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Chris Henry Donated Organs to Five People


The sudden and tragic death of NFL wide receiver Chris Henry provided life for others through organ donation. LifeShare of the Carolinas confirmed that Henry was an organ donor and that his organs were given to at least five people.

Henry, 26, was killed after falling out of the bed of a pickup truck and suffering massive head trauma. NFL commissioner Roger Goodell, speaking at Henry’s memorial service, said that Henry’s legacy would be a “good person who made mistakes, then sought to better himself.”

The Cincinnati Bengal’s organization will be a part of an Ohio TV ad campaign to raise awareness of organ donations and to encourage people to become donors. Bengals quarterback Carson Palmer received a tissue donation when he suffered a knee injury two years ago and will be a part of the campaign.

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"When it's a high-profile person or high-profile case, this really brings awareness that, wow, lives were saved as a result of something so tragic," said Andi Johnson, a representative of Life Center, a group that raises awareness in Cincinnati. "We're really excited to have his support and the Bengals organization's support on such an important issue."

According to national statistics, over 21,000 organ and tissue transplants were performed in the United States from January to September 2009. Approximately 105,000 people remain on the waiting list as of 12/15/2009 with names added every 11 minutes. A national report card from Donate Life America showed an increase of 9 million donor designations over the last 18 months, bringing the total number of registered donors in the United States to almost 80 million.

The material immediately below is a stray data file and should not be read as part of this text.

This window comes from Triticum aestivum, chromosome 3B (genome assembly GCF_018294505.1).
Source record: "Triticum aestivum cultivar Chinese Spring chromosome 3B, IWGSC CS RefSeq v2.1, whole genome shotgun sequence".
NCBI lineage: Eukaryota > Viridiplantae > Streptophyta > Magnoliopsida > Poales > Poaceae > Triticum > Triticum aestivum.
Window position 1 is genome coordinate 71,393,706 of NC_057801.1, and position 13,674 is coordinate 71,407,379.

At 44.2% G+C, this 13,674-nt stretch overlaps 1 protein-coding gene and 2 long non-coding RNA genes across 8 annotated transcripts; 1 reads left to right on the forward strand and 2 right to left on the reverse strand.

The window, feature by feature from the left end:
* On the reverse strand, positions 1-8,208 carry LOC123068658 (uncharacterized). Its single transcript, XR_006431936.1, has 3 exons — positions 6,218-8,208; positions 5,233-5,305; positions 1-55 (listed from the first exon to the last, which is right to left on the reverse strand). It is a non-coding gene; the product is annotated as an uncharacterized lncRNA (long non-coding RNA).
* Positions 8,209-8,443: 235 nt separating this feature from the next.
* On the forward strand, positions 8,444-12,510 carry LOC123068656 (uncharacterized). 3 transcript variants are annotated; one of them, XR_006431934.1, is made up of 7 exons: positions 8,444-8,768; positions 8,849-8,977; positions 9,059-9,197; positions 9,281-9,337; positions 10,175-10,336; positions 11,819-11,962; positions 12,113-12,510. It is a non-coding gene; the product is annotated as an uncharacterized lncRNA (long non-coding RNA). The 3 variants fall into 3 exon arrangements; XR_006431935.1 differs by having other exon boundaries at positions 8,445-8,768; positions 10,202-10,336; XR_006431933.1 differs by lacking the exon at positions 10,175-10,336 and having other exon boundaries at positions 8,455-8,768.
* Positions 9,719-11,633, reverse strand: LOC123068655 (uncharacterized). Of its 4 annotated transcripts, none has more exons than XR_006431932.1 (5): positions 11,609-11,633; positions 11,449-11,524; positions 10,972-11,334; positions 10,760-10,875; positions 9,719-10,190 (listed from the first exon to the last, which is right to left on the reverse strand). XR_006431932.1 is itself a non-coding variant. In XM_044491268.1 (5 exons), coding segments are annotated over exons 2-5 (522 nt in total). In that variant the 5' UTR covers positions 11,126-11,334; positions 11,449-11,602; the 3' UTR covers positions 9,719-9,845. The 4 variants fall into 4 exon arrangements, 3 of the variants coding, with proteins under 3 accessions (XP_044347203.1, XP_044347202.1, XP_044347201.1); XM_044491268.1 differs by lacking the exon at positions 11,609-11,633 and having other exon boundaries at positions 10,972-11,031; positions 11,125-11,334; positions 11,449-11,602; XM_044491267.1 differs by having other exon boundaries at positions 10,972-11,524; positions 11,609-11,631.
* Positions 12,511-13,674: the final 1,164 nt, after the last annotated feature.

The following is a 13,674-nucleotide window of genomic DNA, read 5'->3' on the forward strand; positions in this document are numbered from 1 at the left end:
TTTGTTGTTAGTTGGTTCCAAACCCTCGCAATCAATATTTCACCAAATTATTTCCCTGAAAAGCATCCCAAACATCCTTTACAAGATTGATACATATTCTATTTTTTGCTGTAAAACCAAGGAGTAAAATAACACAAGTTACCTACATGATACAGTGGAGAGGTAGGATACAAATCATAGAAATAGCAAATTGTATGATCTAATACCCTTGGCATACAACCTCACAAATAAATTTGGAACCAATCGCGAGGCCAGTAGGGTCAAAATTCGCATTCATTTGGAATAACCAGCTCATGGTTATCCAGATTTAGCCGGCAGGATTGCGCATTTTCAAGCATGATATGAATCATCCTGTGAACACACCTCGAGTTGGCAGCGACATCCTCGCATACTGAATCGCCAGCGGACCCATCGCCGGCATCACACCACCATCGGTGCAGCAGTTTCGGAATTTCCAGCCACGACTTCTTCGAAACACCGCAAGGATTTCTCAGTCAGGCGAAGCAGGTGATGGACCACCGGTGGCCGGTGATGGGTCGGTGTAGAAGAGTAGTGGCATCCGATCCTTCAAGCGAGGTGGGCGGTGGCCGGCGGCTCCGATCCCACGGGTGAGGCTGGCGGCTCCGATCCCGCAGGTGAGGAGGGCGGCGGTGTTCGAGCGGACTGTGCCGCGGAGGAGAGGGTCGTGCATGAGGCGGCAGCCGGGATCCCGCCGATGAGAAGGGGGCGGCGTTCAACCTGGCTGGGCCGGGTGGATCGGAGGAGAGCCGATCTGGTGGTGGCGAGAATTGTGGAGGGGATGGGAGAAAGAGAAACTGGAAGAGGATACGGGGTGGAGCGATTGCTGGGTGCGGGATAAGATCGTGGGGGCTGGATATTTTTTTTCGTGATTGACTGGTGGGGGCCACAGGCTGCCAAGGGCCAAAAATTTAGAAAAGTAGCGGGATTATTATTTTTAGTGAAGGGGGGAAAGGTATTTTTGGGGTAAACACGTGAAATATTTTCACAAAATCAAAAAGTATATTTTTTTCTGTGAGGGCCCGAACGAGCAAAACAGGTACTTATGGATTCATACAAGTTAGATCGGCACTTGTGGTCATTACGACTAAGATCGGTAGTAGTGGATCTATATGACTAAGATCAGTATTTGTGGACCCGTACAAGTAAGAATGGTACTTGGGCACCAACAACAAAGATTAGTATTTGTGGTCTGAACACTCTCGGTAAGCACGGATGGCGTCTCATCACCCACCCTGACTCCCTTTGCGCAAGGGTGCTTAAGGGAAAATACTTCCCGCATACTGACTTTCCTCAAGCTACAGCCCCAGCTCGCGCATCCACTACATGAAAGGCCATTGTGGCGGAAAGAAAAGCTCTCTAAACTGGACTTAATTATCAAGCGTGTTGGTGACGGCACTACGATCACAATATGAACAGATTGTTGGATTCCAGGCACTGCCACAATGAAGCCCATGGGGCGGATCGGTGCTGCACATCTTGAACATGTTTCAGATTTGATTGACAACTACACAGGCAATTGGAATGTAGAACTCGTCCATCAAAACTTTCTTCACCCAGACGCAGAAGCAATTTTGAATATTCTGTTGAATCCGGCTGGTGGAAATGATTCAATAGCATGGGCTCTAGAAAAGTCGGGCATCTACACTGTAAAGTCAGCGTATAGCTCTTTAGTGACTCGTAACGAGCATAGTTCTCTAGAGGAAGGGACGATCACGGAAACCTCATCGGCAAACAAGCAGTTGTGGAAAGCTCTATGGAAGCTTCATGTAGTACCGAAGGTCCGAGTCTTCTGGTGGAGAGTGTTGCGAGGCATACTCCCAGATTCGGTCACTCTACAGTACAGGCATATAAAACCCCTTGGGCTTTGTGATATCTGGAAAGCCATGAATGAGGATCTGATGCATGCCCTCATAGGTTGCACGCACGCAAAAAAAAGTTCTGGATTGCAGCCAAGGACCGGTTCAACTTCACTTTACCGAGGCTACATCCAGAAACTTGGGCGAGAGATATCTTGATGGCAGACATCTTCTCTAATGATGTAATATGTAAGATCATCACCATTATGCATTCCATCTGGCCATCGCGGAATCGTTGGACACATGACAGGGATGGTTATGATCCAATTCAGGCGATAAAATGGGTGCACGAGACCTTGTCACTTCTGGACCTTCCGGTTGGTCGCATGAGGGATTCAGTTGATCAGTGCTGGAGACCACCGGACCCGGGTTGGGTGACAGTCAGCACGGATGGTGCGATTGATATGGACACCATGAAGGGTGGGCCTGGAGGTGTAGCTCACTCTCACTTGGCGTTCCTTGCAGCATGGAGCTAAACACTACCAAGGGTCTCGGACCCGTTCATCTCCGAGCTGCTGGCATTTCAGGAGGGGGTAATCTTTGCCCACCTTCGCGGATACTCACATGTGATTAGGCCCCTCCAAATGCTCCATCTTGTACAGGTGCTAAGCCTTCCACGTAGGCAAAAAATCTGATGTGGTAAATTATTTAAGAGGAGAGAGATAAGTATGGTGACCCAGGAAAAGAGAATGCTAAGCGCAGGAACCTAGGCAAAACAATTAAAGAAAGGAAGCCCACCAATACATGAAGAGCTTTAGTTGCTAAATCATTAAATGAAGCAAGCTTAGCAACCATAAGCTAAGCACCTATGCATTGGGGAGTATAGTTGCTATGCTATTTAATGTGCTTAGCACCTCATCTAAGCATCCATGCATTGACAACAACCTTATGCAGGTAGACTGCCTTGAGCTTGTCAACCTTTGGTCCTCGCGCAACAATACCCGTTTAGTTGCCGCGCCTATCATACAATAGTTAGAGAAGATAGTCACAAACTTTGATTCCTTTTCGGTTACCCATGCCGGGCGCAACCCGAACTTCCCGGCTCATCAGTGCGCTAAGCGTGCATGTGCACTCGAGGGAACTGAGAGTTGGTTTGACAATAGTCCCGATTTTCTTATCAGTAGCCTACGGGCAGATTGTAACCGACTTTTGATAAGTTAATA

Most of the organs used in transplants come from people who have suffered brain death as the result of an accident, heart attack, or stroke. The organs and tissues that are in good condition are removed in a surgical procedure and transplanted within 6 and 72 hours after harvest. Organs such as the heart, lung, intestine, liver, kidneys and pancreas can be donated. Other tissue that can be used include the corneas of the eyes, skin, bone, tendons, ligaments, and cartilage.

Donate Life America estimates that 90% of Americans support organ donation, but only 30% know the essential steps to take to become a donor. They give this advice for those seeking to become organ donors:

  1. Register with your state donor registry. Most states, but not all, have donor registries. A list of states can be found at http://organdonor.gov.
  2. Designate your decision on your driver’s license. Do this when you obtain or renew your license.
  3. Sign a donor card now. Carry the donor card with you until you can designate your donation decision on your driver’s license or join a donor registry.
  4. Talk to your family about your donation decision. Help your family understand your wish to be an organ and tissue donor before a crisis occurs. Then they will be prepared to serve as your advocate for donation.